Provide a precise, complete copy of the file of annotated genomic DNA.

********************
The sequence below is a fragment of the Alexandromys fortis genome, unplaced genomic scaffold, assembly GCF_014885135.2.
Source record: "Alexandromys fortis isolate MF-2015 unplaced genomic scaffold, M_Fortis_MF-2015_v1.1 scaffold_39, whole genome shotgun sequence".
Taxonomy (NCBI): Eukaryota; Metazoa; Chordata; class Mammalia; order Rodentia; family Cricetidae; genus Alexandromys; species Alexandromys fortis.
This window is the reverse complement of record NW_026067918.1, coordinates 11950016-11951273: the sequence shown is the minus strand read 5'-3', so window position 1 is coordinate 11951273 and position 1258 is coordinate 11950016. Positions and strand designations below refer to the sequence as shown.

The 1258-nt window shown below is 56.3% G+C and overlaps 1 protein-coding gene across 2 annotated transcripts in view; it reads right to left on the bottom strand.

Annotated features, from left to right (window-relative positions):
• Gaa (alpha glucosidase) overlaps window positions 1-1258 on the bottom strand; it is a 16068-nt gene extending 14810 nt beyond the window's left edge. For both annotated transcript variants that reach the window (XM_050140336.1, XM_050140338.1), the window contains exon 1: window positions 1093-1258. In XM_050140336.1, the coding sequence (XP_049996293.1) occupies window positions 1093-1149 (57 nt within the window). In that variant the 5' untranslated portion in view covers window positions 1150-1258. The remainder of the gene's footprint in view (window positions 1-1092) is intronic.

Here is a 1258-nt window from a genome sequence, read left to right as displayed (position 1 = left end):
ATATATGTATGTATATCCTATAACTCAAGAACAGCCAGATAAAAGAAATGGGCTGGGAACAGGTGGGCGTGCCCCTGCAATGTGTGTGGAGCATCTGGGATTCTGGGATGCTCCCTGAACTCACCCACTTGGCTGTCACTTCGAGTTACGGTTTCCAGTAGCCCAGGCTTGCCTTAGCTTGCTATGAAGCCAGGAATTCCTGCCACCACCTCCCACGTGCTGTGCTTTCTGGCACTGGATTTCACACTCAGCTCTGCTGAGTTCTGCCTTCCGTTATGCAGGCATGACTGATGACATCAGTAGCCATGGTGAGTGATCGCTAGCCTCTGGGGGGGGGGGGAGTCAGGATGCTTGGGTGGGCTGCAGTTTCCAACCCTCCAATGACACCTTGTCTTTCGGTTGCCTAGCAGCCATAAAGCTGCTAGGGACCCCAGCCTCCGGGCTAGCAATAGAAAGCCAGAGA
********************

The sequence below is a fragment of the Alexandromys fortis genome, unplaced genomic scaffold, assembly GCF_014885135.2.
Source record: "Alexandromys fortis isolate MF-2015 unplaced genomic scaffold, M_Fortis_MF-2015_v1.1 scaffold_39, whole genome shotgun sequence".
Taxonomy (NCBI): Eukaryota; Metazoa; Chordata; class Mammalia; order Rodentia; family Cricetidae; genus Alexandromys; species Alexandromys fortis.
This window is the reverse complement of record NW_026067918.1, coordinates 11950016-11951273: the sequence shown is the minus strand read 5'-3', so window position 1 is coordinate 11951273 and position 1258 is coordinate 11950016. Positions and strand designations below refer to the sequence as shown.

The 1258-nt window shown below is 56.3% G+C and overlaps 1 protein-coding gene across 2 annotated transcripts in view; it reads right to left on the bottom strand.

Annotated features, from left to right (window-relative positions):
• Gaa (alpha glucosidase) overlaps window positions 1-1258 on the bottom strand; it is a 16068-nt gene extending 14810 nt beyond the window's left edge. For both annotated transcript variants that reach the window (XM_050140336.1, XM_050140338.1), the window contains exon 1: window positions 1093-1258. In XM_050140336.1, the coding sequence (XP_049996293.1) occupies window positions 1093-1149 (57 nt within the window). In that variant the 5' untranslated portion in view covers window positions 1150-1258. The remainder of the gene's footprint in view (window positions 1-1092) is intronic.

Here is a 1258-nt window from a genome sequence, read left to right as displayed (position 1 = left end):
ATATATGTATGTATATCCTATAACTCAAGAACAGCCAGATAAAAGAAATGGGCTGGGAACAGGTGGGCGTGCCCCTGCAATGTGTGTGGAGCATCTGGGATTCTGGGATGCTCCCTGAACTCACCCACTTGGCTGTCACTTCGAGTTACGGTTTCCAGTAGCCCAGGCTTGCCTTAGCTTGCTATGAAGCCAGGAATTCCTGCCACCACCTCCCACGTGCTGTGCTTTCTGGCACTGGATTTCACACTCAGCTCTGCTGAGTTCTGCCTTCCGTTATGCAGGCATGACTGATGACATCAGTAGCCATGGTGAGTGATCGCTAGCCTCTGGGGGGGGGGGGAGTCAGGATGCTTGGGTGGGCTGCAGTTTCCAACCCTCCAATGACACCTTGTCTTTCGGTTGCCTAGCAGCCATAAAGCTGCTAGGGACCCCAGCCTCCGGGCTAGCAATAGAAAGCCAGAGA